Anonymous
Anonymous asked in Education & ReferenceHomework Help · 1 decade ago

How do i start a compare and contrast essay?

I have to compare and contrast William Bradford vs. John Smith.

how do i start the essay and what would be a good thesis?

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  • Beth
    Lv 7
    1 decade ago
    Favorite Answer

    John Smith and William Bradford were both leaders who established

    colonies. They both established a colony and they attempted to attract

    settlers with writings. Their writings were intended for different audiences

    and they both had different purposes.

  • 1 decade ago

    well first you have to know a little but about both these people.

    find things they did and have in common

    and things they dont have im common.

    (Comparing and contrasting)

    here is a thesis that might help you start

    but don't use this one just use it as an outline.

    John Smith and William Bradford are two explorers that came to America to write about the New World. There are many comparisons and contrasts between William Bradford and John Smith. Both Bradford and Smith were early American writers. Bradford and Smith’s works of literature describe the pros and cons of the New World. The first similarity between William Bradford and John Smith was when they first settled in America they wanted to teach the Indians their ways of life. This included religion and the way that they live in a more “civilized society”.

    here is some background information on both of them.

    Bradford, William:

    1590–1657, governor of Plymouth Colony, b. Austerfield, Yorkshire, England. As a young man he joined the separatist congregation at Scrooby and in 1609 emigrated with others to Holland, where, at Leiden, he acquired a wide acquaintance with theological literature. Bradford came to New England on the Mayflower in 1620 and in 1621, on the death of John Carver, was chosen leader of the Pilgrims. He remained governor for most of his life, being reelected 30 times; during the five years in which he chose not to serve, he was elected assistant. Bradford, though firm, used his large powers with discretion, and there were few complaints about his leadership. He maintained friendly relations with the Native Americans and struggled hard to establish fishing, trade, and agriculture. He stressed the obligations of the colonists to their London backers and was one of the eight colonial “undertakers” who in 1627 assumed Plymouth Colony's debt to the merchants adventurers. Given a monopoly of fishing and trading privileges, they finally discharged the debt in 1648. Bradford was more tolerant of other religious beliefs than were the Puritan leaders of Boston (although he was by no means consistent in this respect), and he was largely responsible for keeping Plymouth independent of the Massachusetts Bay colony. His famous History of Plimoth Plantation, not published in full until 1856, forms the basis for all accounts of the Plymouth Colony. The editions of W. T. Davis (1908), W. C. Ford (1912), and Samuel Eliot Morison (1952) are the best.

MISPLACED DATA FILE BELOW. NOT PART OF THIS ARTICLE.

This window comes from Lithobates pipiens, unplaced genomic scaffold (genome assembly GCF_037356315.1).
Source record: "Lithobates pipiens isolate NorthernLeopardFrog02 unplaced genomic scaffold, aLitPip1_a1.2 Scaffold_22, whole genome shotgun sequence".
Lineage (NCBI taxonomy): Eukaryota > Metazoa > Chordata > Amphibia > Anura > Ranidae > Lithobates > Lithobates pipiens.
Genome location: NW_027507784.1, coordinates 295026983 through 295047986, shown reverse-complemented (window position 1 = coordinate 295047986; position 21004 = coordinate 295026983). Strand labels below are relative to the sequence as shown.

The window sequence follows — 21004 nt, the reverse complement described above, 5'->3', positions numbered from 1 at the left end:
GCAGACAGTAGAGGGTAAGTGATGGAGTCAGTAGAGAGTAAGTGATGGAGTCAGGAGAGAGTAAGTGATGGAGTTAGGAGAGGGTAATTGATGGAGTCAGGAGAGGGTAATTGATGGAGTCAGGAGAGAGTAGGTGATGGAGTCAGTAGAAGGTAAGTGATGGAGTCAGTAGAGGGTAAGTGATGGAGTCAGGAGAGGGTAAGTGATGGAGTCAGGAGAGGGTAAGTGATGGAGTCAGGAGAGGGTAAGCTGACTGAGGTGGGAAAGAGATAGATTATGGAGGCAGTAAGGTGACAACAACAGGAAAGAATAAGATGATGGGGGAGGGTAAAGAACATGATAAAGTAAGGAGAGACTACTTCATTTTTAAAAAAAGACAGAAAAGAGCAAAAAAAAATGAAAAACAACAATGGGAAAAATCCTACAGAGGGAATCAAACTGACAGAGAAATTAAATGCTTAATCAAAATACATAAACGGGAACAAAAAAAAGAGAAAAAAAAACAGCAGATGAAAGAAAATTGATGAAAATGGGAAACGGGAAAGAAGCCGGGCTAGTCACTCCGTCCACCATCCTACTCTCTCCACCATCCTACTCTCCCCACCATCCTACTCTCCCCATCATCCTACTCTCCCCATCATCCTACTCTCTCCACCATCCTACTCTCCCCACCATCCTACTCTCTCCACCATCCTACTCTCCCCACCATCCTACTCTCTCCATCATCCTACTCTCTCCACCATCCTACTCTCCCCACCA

Captain John Smith:

    (c. January 1580 – June 21, 1631) Admiral of New England was an English soldier, explorer, and author. He is remembered for his role in establishing the first permanent English settlement in North America at Jamestown, Virginia, and his brief association with the Virginia Indian[1] girl Pocahontas during an altercation with the Powhatan Confederacy and her father, Chief Powhatan. He was a leader of the Virginia Colony (based at Jamestown) between September 1608 and August 1609, and led an exploration along the rivers of Virginia and the Chesapeake Bay.

    His books and maps may have been as important as his deeds, as they encouraged more Englishmen and women to follow the trail he had blazed and to colonize the New World. He gave the name New England to that region, and encouraged people with the comment, "Here every man may be master and owner of his own labor and land...If he have nothing but his hands, he may...by industries quickly grow rich." His message attracted millions of people in the next four centuries.

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